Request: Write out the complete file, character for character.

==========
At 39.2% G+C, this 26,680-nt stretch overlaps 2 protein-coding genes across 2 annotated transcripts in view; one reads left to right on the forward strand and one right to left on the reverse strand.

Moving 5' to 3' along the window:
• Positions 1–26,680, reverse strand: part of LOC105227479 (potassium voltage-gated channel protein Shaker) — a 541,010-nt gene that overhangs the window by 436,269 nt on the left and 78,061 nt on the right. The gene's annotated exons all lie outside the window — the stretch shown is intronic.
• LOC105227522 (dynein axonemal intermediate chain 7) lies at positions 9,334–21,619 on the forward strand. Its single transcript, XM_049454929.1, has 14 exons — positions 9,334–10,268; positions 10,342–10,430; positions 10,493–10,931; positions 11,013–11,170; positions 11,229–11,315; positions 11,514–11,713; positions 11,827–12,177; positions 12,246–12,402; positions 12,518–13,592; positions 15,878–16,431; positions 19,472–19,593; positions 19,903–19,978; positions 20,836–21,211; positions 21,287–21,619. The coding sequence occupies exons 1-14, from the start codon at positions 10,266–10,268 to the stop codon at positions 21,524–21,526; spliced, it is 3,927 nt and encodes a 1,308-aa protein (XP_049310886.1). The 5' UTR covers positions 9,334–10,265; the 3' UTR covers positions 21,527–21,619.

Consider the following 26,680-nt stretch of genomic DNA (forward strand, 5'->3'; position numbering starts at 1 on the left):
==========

At 39.2% G+C, this 26,680-nt stretch overlaps 2 protein-coding genes across 2 annotated transcripts in view; one reads left to right on the forward strand and one right to left on the reverse strand.

Moving 5' to 3' along the window:
• Positions 1–26,680, reverse strand: part of LOC105227479 (potassium voltage-gated channel protein Shaker) — a 541,010-nt gene that overhangs the window by 436,269 nt on the left and 78,061 nt on the right. The gene's annotated exons all lie outside the window — the stretch shown is intronic.
• LOC105227522 (dynein axonemal intermediate chain 7) lies at positions 9,334–21,619 on the forward strand. Its single transcript, XM_049454929.1, has 14 exons — positions 9,334–10,268; positions 10,342–10,430; positions 10,493–10,931; positions 11,013–11,170; positions 11,229–11,315; positions 11,514–11,713; positions 11,827–12,177; positions 12,246–12,402; positions 12,518–13,592; positions 15,878–16,431; positions 19,472–19,593; positions 19,903–19,978; positions 20,836–21,211; positions 21,287–21,619. The coding sequence occupies exons 1-14, from the start codon at positions 10,266–10,268 to the stop codon at positions 21,524–21,526; spliced, it is 3,927 nt and encodes a 1,308-aa protein (XP_049310886.1). The 5' UTR covers positions 9,334–10,265; the 3' UTR covers positions 21,527–21,619.

Consider the following 26,680-nt stretch of genomic DNA (forward strand, 5'->3'; position numbering starts at 1 on the left):